When I left Washington, D.C. in 2010 after a 30-year career in government, and fled to the provinces – setting up a new home in Staunton, VA – I sought to make a clean, symbolic break that might go beyond just throwing out my ties and stiff shirts.
I decided to go with cowboy boots as my signal that I had been liberated from sensible shoes, black and brown oxfords, and constraining ban-lon socks.
I’d seen and admired these boots at all sorts of old time festivals, especially Clifftop. There, of course, cowboy boots -- probably just “boots” to most people -- are an irreducible fact of life for everyone, and I’d seen my far share of banjo players booted up.
Boots had crept into the inventory of stylish affects in our capital city, but the last time I had worn cowboy boots or anything like them was when I gave into Frye boots in high school, a fancy that didn’t last much beyond the first year of college where loafers and construction boots made more sense.
This time I tossed my modest inventory of business meeting shoes away and replaced them with a range of Tony Lama boots, the occasional pair of Justins, and a vintage pair or two when the opportunity presented itself.
I recall strolling into a hardware store here in Staunton on the first day we moved in, me in my retiree uniform – jeans, a baseball cap, a t-shirt and boots. I opened the door to that honest to goodness old fashioned hardware store and saw the entire clientele, and the whole store staff, dressed in that same exact uniform. I’m home, I thought.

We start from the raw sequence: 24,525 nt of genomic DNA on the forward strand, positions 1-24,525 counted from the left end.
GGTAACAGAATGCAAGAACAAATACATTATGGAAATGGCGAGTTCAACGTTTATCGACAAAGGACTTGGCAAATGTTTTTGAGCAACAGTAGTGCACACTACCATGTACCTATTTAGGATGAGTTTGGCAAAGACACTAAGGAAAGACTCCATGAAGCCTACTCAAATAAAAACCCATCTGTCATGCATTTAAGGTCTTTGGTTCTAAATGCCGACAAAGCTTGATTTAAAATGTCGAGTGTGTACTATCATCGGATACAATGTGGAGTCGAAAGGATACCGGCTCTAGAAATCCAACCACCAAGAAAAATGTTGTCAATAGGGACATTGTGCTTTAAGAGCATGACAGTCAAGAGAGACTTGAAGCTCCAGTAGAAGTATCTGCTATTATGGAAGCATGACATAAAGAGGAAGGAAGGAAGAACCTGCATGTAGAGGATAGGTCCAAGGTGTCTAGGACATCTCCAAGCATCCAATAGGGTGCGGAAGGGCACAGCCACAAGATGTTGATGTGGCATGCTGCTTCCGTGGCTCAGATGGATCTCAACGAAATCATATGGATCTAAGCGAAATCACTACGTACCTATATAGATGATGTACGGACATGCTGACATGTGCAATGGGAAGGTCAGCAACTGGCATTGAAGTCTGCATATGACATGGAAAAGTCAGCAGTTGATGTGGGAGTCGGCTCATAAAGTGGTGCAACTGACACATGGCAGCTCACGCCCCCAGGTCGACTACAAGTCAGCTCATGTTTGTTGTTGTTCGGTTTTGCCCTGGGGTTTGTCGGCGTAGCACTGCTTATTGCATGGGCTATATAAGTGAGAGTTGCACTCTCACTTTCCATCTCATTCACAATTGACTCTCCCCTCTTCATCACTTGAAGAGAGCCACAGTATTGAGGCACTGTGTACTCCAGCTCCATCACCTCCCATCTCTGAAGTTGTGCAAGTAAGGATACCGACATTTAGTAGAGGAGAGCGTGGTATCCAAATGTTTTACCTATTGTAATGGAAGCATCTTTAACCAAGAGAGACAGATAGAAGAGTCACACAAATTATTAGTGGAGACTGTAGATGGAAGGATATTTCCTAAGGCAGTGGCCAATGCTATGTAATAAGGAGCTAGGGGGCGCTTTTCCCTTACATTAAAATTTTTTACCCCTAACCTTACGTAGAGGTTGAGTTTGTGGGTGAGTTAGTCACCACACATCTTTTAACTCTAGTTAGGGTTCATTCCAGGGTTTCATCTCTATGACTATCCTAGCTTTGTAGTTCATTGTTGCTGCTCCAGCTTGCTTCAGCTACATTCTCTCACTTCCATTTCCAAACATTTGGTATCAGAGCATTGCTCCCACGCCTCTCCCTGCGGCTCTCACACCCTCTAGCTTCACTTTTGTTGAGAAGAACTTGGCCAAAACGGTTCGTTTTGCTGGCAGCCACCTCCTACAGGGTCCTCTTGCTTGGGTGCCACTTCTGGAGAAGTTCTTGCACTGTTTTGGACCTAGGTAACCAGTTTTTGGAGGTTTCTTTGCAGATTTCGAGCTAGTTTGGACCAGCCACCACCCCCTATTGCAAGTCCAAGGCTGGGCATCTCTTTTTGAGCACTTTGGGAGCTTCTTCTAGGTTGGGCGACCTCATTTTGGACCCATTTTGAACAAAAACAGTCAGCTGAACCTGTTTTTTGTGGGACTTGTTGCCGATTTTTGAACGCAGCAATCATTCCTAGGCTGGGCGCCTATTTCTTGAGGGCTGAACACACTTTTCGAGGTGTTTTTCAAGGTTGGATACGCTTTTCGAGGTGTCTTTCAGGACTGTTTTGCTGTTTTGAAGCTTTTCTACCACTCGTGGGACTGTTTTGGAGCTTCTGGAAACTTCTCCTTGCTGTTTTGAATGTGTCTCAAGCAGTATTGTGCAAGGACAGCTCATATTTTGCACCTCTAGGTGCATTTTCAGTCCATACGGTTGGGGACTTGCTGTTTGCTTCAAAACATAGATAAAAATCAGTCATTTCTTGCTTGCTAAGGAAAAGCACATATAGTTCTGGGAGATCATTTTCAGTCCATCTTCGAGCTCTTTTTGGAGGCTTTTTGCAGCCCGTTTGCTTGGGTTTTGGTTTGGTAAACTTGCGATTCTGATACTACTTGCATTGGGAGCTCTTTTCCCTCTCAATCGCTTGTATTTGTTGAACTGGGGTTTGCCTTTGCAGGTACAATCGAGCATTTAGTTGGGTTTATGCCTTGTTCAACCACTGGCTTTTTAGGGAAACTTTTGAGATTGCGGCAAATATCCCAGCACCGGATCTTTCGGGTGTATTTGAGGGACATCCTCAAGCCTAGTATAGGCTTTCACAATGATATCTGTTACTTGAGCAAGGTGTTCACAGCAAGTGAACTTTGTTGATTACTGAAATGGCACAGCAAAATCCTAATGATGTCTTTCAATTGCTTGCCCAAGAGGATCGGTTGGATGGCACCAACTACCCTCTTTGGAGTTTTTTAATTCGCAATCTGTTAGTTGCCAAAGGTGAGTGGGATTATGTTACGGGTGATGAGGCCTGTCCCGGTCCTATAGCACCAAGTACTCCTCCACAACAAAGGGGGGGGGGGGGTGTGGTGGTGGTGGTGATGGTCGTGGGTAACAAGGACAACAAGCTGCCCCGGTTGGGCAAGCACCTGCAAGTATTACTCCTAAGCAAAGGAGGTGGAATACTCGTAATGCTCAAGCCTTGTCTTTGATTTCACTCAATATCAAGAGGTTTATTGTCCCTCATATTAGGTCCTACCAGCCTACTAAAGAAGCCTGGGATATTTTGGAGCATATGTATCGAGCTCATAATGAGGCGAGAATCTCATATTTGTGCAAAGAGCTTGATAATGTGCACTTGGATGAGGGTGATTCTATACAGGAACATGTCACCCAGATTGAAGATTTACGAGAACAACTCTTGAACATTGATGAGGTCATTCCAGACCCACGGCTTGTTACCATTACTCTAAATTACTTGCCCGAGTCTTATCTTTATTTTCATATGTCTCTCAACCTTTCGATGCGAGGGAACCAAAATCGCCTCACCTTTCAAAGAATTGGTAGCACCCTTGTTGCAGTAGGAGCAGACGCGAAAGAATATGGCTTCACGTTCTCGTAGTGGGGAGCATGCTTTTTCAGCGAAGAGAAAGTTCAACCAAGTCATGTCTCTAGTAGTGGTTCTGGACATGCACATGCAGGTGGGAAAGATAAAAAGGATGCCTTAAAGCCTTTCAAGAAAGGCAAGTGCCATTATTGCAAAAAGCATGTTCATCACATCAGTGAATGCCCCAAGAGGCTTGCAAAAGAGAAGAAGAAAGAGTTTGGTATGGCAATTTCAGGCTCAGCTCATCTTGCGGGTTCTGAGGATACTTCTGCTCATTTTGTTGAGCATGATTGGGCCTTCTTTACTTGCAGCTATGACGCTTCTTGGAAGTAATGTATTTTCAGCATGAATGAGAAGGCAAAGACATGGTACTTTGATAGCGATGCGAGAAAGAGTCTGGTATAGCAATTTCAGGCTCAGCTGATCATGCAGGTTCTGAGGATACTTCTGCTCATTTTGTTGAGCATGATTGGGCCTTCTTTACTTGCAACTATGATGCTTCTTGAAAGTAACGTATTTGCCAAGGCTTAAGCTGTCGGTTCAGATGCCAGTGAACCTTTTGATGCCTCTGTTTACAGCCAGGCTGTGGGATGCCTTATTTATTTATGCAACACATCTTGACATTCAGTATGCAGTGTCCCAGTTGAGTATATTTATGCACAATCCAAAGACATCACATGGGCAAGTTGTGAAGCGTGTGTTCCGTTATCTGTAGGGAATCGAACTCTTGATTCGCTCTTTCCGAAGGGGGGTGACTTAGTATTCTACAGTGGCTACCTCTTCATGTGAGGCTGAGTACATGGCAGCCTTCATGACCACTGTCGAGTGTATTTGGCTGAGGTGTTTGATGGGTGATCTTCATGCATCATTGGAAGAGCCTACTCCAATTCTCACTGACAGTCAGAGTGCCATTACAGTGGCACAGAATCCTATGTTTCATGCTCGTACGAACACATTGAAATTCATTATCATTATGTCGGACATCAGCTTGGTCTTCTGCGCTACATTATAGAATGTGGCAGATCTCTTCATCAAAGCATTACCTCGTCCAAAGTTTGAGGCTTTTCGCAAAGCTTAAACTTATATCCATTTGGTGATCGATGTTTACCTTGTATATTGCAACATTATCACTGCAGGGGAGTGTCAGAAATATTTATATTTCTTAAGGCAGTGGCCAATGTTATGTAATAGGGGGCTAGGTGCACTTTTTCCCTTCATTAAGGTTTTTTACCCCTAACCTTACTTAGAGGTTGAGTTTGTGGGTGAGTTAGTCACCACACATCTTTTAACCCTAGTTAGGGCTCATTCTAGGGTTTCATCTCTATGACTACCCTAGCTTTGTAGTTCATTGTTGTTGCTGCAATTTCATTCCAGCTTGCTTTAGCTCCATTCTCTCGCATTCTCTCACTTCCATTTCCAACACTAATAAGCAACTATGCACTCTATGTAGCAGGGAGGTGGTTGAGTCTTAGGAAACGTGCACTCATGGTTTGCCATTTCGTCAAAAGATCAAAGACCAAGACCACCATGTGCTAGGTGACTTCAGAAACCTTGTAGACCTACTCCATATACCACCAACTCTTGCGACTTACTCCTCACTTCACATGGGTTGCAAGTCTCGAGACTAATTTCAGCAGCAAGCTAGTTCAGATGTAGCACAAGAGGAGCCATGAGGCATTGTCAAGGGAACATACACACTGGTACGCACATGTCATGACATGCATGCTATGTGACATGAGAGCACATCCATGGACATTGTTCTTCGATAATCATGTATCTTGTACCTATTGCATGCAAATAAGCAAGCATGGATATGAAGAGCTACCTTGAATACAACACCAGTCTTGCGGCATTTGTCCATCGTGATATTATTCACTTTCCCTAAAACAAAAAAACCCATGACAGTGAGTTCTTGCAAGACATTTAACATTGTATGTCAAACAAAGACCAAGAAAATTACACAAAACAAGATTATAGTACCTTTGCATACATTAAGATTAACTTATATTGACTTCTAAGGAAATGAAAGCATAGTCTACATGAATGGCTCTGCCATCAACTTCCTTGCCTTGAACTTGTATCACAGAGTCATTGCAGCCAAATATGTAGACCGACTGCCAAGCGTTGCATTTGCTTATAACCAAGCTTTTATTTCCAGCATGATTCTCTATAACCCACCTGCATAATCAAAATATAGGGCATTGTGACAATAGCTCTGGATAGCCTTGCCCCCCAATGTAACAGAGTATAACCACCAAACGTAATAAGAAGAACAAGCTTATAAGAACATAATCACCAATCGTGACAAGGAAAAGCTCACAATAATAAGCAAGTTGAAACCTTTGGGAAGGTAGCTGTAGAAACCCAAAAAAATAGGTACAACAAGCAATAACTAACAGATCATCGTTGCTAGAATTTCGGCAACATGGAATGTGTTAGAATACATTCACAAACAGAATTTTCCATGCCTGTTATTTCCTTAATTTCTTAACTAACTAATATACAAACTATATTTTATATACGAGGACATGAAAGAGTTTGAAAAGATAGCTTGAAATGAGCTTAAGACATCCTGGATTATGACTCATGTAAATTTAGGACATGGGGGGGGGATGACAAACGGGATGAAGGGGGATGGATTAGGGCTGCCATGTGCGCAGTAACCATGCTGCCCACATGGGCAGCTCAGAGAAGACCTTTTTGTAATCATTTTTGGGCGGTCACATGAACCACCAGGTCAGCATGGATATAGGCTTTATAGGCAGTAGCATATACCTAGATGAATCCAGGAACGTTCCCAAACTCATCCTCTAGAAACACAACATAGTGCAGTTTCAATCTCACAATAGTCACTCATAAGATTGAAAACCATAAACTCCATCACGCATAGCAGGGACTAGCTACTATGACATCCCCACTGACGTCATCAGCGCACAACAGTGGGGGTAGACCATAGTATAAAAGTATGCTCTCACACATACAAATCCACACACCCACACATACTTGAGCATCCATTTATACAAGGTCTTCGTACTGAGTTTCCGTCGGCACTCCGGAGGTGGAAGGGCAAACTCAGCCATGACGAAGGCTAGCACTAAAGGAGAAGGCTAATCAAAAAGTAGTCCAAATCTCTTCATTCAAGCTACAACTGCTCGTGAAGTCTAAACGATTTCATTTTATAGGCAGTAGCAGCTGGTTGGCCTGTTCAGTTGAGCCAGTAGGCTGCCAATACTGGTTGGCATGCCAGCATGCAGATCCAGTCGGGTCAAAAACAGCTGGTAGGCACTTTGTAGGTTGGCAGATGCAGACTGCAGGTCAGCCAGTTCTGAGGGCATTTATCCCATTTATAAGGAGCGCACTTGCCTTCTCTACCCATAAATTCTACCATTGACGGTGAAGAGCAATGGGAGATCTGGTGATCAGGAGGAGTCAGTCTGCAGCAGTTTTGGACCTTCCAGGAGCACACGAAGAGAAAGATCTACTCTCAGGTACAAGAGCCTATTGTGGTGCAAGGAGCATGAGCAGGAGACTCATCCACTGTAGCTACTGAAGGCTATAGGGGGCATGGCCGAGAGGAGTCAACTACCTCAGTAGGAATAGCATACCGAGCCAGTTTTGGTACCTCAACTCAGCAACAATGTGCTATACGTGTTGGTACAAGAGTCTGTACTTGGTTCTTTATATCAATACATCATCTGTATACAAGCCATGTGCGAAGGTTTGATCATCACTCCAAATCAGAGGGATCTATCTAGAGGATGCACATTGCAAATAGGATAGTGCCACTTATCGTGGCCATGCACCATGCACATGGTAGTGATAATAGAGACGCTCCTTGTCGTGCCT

To me, boots and banjos go together. Not sure exactly why. I mean, it doesn’t seem right to play old time music wearing Florsheim Dockers (though I’m sure it’s done and is physically possible). There’s probably no unwritten rule suggesting one can’t strap on a banjo while wearing Thom McAn Men’s Norris Oxford walking shoes. I admit this is an affectation. I am a New York City born banjo player, so P.F. Flyers and Keds came more naturally to me than boots.
But boots just feel more right to me.
I did want to point out, for any booted banjo types in BHO land, that I recently hauled a vintage pair of Lama boots to Graham’s Shoe Service in Waynesboro, VA. Dave, who runs the store with his daughter Yvonne – banjo content: Yvonne plays the banjo uke – is an artist. He can make anything involving leather look brand spanking new. One can count on running into motorcycle club members bringing in their leather jackets and riding chaps, and all manner of Good Old Boys queuing up to drop off their favorite old boots.
During this last trip Dave told me that he recently received a package from somewhere in Texas containing some beautiful boots in need of repair. He scratched his head, and called the sender. “Why,” he asked, “would a guy from Texas ship boots to Virginia for repair?” Dave phoned the owner, and put that question to him. The Texan told Dave that the last boot repair guy had retired out of the business, leaving the entire county without a good leather man.
So, for those of you looking for a miracle worker, that’s Dave c/o Graham’s Shoe Service, 202 Arch Avenue, Waynesboro, VA 22980. (540) 943-7463.
Mandatory banjo content follows: